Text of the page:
Many defence ministers pose for photos with military hardware, but few pull off the true badass combat stance as well as Harjit Singh Sajjan — draped in flak jacket and camouflage, gripping an assault rifle on an actual battlefield.
Sajjan was, until recently, a decorated Lieutenant-Colonel in the Armed Forces, the first Sikh Canadian to command an army regiment.
“Command breaks down barriers because no one looks at what you look like when the bullets are flying,” he said in 2011. “Having to carry your, you know, wounded soldiers off the battlefield, not just wounded, but the ones that have been killed and place them into a helicopter, nothing prepares you for that.”
Sajjan, sworn in Wednesday as Canada’s new Minister of National Defence, was, in military lingo, “a trigger puller.”
“He has a taste for the reality of war and that’s very, very important,” said David Bercuson, director of the Centre for Military, Security and Strategic Studies at the University of Calgary.
“He will have seen the aftermath of the effect of war on some of our men and women, which is a major issue with veteran’s affairs,” said Bercuson.
Now 44, he arrived in Canada from India with his parents at the age of six. His father worked in a mill and his mother picked berries with an eye to supporting their children through school.
He served as a reservist, and was deployed with the Canadian peacekeeping forces to Bosnia in 1996.
In 2006 he served in Afghanistan, playing a key intelligence advisory role to Brig.-Gen David Fraser in the successful Operation Medusa offensive against the Taliban. He returned to Afghanistan in 2009 and 2011.
Rising to the rank of reserve lieutenant-colonel, he was named commander of the B.C. Regiment (Duke of Connaught’s Own), in 2012.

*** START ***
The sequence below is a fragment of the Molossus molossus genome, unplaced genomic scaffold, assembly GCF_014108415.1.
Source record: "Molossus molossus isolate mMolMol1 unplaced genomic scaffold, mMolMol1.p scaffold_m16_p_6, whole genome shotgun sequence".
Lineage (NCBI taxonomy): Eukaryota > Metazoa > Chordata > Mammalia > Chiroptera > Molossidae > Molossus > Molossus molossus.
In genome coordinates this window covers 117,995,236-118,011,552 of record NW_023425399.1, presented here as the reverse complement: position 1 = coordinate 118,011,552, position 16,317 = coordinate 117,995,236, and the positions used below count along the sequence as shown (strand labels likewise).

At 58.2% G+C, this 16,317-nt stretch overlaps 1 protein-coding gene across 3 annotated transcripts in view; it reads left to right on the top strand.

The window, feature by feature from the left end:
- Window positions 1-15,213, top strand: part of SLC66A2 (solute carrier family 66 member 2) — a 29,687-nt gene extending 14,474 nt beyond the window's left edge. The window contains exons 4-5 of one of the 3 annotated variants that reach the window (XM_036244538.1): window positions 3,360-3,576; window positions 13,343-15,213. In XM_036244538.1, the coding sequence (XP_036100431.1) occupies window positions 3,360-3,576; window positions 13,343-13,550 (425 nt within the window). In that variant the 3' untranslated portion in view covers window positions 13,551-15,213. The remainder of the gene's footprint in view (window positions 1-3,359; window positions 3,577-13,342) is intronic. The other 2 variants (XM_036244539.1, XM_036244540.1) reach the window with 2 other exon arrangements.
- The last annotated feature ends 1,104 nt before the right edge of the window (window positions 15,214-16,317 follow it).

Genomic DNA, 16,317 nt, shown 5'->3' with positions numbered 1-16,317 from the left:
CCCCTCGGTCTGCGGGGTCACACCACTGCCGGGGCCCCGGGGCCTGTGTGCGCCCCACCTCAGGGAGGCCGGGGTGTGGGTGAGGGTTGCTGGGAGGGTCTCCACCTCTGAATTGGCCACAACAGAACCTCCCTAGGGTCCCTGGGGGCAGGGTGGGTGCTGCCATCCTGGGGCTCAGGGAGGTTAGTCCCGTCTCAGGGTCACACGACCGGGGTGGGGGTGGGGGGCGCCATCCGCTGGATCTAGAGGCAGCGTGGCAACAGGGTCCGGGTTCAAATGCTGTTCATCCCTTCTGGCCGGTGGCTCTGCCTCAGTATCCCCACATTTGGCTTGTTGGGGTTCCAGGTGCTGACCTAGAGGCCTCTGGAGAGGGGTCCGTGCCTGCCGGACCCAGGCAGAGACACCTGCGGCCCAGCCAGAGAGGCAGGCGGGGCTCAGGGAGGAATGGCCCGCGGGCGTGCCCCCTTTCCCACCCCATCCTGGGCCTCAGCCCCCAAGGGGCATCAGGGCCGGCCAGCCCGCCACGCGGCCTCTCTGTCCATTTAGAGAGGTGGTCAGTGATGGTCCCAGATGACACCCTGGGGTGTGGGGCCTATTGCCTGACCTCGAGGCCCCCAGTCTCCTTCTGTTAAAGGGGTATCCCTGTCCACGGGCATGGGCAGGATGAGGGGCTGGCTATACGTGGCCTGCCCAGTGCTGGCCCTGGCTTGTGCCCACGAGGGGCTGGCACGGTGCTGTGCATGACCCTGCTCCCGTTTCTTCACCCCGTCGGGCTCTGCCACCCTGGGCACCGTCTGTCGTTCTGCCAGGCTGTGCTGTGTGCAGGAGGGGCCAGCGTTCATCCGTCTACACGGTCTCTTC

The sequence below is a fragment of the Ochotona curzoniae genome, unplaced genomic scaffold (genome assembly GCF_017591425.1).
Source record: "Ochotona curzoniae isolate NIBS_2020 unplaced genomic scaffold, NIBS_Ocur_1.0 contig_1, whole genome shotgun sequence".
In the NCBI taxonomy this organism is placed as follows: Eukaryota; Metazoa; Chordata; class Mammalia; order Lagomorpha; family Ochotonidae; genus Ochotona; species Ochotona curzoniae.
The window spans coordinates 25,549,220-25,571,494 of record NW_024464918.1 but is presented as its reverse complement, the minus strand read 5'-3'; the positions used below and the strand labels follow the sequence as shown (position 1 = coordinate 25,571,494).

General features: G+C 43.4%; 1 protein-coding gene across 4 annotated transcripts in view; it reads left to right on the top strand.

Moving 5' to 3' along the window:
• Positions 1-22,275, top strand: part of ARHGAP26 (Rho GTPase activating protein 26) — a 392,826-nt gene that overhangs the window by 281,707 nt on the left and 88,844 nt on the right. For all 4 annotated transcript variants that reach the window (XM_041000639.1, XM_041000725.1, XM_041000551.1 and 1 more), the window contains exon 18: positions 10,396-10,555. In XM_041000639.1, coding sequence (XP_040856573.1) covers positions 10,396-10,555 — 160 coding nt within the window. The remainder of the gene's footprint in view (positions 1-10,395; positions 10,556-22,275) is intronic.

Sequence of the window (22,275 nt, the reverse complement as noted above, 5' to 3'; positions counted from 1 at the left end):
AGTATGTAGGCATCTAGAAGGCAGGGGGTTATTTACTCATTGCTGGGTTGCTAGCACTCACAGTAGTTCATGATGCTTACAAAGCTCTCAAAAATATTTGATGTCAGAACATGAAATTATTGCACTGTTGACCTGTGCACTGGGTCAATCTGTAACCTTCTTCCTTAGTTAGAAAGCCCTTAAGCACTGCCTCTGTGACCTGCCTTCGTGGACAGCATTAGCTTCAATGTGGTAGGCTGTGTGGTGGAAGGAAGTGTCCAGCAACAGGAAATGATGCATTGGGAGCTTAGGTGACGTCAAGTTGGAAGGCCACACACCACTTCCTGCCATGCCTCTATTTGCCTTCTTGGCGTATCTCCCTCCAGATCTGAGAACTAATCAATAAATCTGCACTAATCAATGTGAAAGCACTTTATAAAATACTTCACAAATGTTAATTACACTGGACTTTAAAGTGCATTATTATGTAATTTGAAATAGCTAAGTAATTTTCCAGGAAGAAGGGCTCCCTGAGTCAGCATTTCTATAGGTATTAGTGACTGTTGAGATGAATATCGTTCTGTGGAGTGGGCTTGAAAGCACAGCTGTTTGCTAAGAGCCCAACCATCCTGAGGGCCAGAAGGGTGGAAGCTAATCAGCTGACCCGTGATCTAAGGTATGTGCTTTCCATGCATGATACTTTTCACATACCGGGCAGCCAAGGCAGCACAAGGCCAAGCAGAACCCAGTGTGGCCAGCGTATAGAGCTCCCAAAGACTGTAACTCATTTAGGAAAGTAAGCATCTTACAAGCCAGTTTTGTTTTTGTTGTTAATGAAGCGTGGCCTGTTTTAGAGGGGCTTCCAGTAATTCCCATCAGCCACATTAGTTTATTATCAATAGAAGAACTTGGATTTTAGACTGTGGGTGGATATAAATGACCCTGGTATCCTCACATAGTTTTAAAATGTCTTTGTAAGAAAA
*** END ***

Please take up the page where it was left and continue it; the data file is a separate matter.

Sajjan joined the Vancouver Police Department in 1999. As a detective, he worked in Vancouver’s gang squad to help pull kids off the path to a gangster’s life.
He took the techniques he learned in B.C. to Afghanistan, to fight recruitment to the Taliban.
He previously said a small team of Canadian soldiers built rapport with locals that yielded crucial intelligence on the Taliban defences.
Sajjan’s hands-on combat experience will be appreciated by soldiers, but it also comes with some baggage, said Jack Granatstein, a military historian and fellow of the Canadian Global Affairs Institute.
“His appointment will be cause for enormous joy within the reserves and of substantial concern within the regular force,” said Granatstein.
“There currently is, and there has been for, well, forever, tension between the reserves and the regs,” he said.
There are many measures of a minister, but when it comes to grassroots knowledge of military service, Sajjan replaces Jason Kenney who, before politics, was president of the Canadian Taxpayers Federation. The two ministers before Kenney were both lawyers.
In 2006, Gordon O’Connor, a retired Brigadier-General, was defence minister in a short, unsatisfying tenure.
Prior to O’Connor, Gilles Lamontagne, a bomber pilot in the Second World War who was shot down in 1943 and held as a prisoner of war, was named to the defence portfolio in 1980. The most popular defence minister for many in the military was Barney Danson, who lost an eye in the Battle of Normandy, who was named to Cabinet in 1976.
Both Granatstein and Bercuson said high-ranking military officials often have a hard adjustment to life as a defence minister. Having dodged bullets is not the be-all of what the military wants in a minister.
“A major part of what they will be looking for is how much clout the minister brings to the Cabinet table. Jason Kenney, no doubt, brought a lot of clout,” Granatstein said.